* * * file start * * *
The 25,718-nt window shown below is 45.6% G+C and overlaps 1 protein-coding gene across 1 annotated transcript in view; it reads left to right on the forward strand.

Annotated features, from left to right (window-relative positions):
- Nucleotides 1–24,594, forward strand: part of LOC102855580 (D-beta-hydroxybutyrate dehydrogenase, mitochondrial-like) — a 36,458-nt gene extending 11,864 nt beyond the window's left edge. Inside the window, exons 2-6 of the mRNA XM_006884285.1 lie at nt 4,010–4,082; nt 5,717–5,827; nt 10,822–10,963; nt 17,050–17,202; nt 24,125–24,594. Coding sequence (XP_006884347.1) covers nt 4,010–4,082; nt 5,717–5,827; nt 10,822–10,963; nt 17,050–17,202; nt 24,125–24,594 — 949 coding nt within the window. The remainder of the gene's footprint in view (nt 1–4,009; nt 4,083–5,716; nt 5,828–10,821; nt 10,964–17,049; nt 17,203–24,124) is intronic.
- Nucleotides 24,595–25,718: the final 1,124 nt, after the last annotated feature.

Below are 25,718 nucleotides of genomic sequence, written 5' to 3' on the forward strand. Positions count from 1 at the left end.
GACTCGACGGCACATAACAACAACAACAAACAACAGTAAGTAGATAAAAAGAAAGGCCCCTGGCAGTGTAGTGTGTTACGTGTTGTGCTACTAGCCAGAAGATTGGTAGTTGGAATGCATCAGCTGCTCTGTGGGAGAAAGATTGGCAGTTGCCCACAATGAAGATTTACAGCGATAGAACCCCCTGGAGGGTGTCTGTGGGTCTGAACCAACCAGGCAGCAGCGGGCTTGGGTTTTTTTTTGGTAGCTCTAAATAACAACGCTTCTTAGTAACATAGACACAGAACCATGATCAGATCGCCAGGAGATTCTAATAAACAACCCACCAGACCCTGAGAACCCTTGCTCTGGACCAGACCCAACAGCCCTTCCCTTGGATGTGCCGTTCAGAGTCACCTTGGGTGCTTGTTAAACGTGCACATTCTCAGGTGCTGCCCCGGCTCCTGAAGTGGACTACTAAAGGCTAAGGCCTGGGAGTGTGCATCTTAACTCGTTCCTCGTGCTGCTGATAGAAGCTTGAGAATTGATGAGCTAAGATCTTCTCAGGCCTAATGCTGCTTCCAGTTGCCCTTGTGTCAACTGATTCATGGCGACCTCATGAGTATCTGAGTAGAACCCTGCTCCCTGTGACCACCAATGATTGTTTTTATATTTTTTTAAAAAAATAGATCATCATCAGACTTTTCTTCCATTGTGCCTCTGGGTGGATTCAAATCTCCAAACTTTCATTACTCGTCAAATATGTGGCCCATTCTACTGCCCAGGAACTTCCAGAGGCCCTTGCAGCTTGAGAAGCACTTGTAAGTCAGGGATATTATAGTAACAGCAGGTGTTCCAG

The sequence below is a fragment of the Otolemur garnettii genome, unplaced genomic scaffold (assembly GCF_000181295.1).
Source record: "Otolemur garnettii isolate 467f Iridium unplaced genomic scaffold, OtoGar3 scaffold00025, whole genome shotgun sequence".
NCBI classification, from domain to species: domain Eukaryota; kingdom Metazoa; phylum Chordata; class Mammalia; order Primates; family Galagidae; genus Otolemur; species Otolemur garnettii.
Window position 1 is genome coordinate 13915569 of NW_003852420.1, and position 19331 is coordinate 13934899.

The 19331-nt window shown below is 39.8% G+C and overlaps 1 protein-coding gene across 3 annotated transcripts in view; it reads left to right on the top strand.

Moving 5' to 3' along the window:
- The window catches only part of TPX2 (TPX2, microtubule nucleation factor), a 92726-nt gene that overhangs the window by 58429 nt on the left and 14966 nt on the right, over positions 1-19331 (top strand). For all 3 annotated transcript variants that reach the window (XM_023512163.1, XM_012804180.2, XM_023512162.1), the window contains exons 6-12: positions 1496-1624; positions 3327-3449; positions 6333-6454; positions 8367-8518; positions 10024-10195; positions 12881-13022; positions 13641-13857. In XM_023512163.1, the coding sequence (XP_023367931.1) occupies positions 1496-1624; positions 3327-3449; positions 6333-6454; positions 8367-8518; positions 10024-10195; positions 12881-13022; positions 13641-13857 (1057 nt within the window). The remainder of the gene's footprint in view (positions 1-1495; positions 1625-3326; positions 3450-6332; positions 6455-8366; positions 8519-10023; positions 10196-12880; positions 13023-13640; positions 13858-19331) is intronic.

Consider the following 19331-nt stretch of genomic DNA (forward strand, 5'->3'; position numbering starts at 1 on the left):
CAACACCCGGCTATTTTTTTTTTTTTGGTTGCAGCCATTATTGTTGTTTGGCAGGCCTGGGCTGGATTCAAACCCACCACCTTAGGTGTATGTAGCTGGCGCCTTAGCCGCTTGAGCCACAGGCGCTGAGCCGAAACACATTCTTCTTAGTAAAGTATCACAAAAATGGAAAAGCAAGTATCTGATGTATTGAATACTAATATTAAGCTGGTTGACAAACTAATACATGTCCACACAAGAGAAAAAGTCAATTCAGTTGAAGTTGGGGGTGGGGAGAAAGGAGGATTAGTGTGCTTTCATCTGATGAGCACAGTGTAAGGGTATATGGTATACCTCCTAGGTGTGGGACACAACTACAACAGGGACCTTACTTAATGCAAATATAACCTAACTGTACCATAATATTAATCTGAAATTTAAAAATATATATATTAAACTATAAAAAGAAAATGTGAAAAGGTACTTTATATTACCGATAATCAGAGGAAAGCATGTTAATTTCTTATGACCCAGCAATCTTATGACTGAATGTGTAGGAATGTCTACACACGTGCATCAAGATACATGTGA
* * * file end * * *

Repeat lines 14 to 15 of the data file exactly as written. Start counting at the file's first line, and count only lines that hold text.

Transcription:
Consider the following 19331-nt stretch of genomic DNA (forward strand, 5'->3'; position numbering starts at 1 on the left):
CAACACCCGGCTATTTTTTTTTTTTTGGTTGCAGCCATTATTGTTGTTTGGCAGGCCTGGGCTGGATTCAAACCCACCACCTTAGGTGTATGTAGCTGGCGCCTTAGCCGCTTGAGCCACAGGCGCTGAGCCGAAACACATTCTTCTTAGTAAAGTATCACAAAAATGGAAAAGCAAGTATCTGATGTATTGAATACTAATATTAAGCTGGTTGACAAACTAATACATGTCCACACAAGAGAAAAAGTCAATTCAGTTGAAGTTGGGGGTGGGGAGAAAGGAGGATTAGTGTGCTTTCATCTGATGAGCACAGTGTAAGGGTATATGGTATACCTCCTAGGTGTGGGACACAACTACAACAGGGACCTTACTTAATGCAAATATAACCTAACTGTACCATAATATTAATCTGAAATTTAAAAATATATATATTAAACTATAAAAAGAAAATGTGAAAAGGTACTTTATATTACCGATAATCAGAGGAAAGCATGTTAATTTCTTATGACCCAGCAATCTTATGACTGAATGTGTAGGAATGTCTACACACGTGCATCAAGATACATGTGA